A diet aligned with Ayurveda can be a big shift from modern ideas about food, so it’s important to ease your way into these changes and experience the results. When the baby arrives, Ayurveda can be a bond that unites the whole family in health.
Ojas, or vitality, is a substance and an energy in your body that plays a big role in reproductive health. Stress and mental anxiety, which are rampant today, quickly deplete ojas. Ayurveda and Yoga offer many ways for you to regain your health. One of the simplest and most profound changes you can make is establishing a dinacharya. Building a simple structure into your day increases the time you spend in self-care (build in time for meditation, asana and abhyangha), which will enhance your ability to be effective, efficient and productive in your life. You’ll also find that having a regular schedule will balance vata dosha, leading to less anxiety and fear and greater creative energy.
Parents-to-be can sit down together and create a workable routine that takes the guesswork out of the day. Having a baby will definitely change your dinacharya, but the more established you are in a consistent practice that guides you toward self-love, the easier it will be to find stability when the baby comes.
For even more self-love, add making these ojas-building dates soaked in ghee to your dinacharya.
Ojas-building dates soaked in ghee:
1. Slice and remove pits from one cup of fresh dates and place them in a glass jar.
2. Make a batch of ghee and pour it over the dates.
3. Store in a dark cupboard for at least two weeks then enjoy daily as part of a meal.
Many people have fears about becoming pregnant or having a child, even if it’s something they truly want. These fears may or may not be on the surface, but as long as they are unresolved, they will affect conception and your ability to be fully present for your child. Use the preparation period to face the fears so that you don’t have to stumble through them after the baby is born. Try meditation, journaling or our Intuitive Energy Practice guided meditations and healings. Use this time to focus on revealing and releasing limiting beliefs or old emotions. Through this work, you can become the most authentic version of yourself and grow your ability to love without limits.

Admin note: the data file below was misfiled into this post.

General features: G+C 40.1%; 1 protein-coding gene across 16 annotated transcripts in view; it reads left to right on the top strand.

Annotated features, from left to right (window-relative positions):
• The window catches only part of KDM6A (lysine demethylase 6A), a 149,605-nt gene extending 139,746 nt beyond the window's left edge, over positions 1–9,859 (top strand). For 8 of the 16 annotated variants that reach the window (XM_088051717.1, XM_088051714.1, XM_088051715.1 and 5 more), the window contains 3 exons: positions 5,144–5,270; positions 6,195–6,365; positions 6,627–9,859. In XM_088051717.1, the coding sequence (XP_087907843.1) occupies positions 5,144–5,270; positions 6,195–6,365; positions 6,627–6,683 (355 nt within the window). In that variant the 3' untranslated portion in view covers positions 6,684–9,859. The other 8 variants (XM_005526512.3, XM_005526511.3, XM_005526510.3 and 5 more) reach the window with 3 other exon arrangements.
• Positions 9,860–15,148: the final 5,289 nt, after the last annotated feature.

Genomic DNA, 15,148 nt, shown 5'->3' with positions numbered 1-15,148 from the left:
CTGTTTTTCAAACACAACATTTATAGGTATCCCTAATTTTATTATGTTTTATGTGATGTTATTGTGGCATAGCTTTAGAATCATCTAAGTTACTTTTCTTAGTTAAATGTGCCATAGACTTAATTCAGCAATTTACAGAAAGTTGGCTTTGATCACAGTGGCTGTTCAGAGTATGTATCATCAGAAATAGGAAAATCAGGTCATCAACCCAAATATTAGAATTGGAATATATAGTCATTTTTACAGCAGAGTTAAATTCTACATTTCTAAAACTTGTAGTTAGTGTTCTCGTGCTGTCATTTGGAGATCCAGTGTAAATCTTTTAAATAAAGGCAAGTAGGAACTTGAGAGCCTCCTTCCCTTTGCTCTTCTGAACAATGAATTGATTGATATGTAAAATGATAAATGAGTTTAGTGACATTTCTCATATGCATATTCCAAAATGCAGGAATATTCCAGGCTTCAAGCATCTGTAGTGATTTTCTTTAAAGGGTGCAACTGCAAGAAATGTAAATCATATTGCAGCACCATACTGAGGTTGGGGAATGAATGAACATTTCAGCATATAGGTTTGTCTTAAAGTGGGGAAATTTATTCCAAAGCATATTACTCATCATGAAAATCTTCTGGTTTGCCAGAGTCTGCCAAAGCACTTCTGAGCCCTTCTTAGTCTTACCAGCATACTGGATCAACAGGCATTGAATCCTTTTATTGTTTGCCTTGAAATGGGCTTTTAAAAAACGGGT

Once you are ready to conceive, having an established practice to identify and release emotions will keep your energy moving. You may not get pregnant right away (although it can happen!), but you always have the choice to trust the process. It will happen in perfect timing.
Providing a soul with a body gives that soul the opportunity to move toward enlightenment. This is why parenthood is a wonderful dharma. Approaching this role with consciousness, patience and care makes the experience much more rewarding for your family and the world your child will live in tomorrow.
If you are interested in learning more about the Ayurvedic approach to women’s health and how to support women to achieve their optimal state of being, apply for Embracing Shakti: Ayurvedic women's health and healing certification, this November 14-20 on Kaua’i.